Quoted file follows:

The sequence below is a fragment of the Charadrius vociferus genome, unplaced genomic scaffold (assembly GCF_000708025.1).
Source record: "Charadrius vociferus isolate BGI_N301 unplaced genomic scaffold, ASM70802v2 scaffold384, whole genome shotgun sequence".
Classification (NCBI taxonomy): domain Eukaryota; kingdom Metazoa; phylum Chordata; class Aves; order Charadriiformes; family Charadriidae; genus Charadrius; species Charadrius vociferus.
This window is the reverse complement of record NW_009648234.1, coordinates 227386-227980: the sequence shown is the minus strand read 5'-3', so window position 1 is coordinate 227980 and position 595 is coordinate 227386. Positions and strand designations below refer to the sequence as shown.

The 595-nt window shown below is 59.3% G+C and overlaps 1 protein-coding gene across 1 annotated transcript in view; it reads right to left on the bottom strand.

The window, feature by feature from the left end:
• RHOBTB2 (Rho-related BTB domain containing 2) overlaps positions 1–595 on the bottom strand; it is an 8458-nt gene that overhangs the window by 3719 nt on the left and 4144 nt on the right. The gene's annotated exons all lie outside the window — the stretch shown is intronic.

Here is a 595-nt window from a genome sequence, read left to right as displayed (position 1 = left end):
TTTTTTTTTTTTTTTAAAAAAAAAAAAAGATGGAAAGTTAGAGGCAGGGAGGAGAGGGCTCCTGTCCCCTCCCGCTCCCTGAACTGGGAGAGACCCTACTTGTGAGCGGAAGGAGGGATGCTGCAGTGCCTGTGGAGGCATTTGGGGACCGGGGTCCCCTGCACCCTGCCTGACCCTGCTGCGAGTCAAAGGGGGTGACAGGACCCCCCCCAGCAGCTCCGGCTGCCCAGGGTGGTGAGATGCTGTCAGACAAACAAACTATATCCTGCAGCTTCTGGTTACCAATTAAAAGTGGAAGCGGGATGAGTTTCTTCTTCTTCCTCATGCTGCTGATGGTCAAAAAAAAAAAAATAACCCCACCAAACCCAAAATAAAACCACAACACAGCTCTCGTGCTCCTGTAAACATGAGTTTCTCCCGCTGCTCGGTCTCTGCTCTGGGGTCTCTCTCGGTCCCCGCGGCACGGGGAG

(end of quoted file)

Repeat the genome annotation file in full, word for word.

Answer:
The sequence below is a fragment of the Charadrius vociferus genome, unplaced genomic scaffold (assembly GCF_000708025.1).
Source record: "Charadrius vociferus isolate BGI_N301 unplaced genomic scaffold, ASM70802v2 scaffold384, whole genome shotgun sequence".
Classification (NCBI taxonomy): domain Eukaryota; kingdom Metazoa; phylum Chordata; class Aves; order Charadriiformes; family Charadriidae; genus Charadrius; species Charadrius vociferus.
This window is the reverse complement of record NW_009648234.1, coordinates 227386-227980: the sequence shown is the minus strand read 5'-3', so window position 1 is coordinate 227980 and position 595 is coordinate 227386. Positions and strand designations below refer to the sequence as shown.

The 595-nt window shown below is 59.3% G+C and overlaps 1 protein-coding gene across 1 annotated transcript in view; it reads right to left on the bottom strand.

The window, feature by feature from the left end:
• RHOBTB2 (Rho-related BTB domain containing 2) overlaps positions 1–595 on the bottom strand; it is an 8458-nt gene that overhangs the window by 3719 nt on the left and 4144 nt on the right. The gene's annotated exons all lie outside the window — the stretch shown is intronic.

Here is a 595-nt window from a genome sequence, read left to right as displayed (position 1 = left end):
TTTTTTTTTTTTTTTAAAAAAAAAAAAAGATGGAAAGTTAGAGGCAGGGAGGAGAGGGCTCCTGTCCCCTCCCGCTCCCTGAACTGGGAGAGACCCTACTTGTGAGCGGAAGGAGGGATGCTGCAGTGCCTGTGGAGGCATTTGGGGACCGGGGTCCCCTGCACCCTGCCTGACCCTGCTGCGAGTCAAAGGGGGTGACAGGACCCCCCCCAGCAGCTCCGGCTGCCCAGGGTGGTGAGATGCTGTCAGACAAACAAACTATATCCTGCAGCTTCTGGTTACCAATTAAAAGTGGAAGCGGGATGAGTTTCTTCTTCTTCCTCATGCTGCTGATGGTCAAAAAAAAAAAAATAACCCCACCAAACCCAAAATAAAACCACAACACAGCTCTCGTGCTCCTGTAAACATGAGTTTCTCCCGCTGCTCGGTCTCTGCTCTGGGGTCTCTCTCGGTCCCCGCGGCACGGGGAG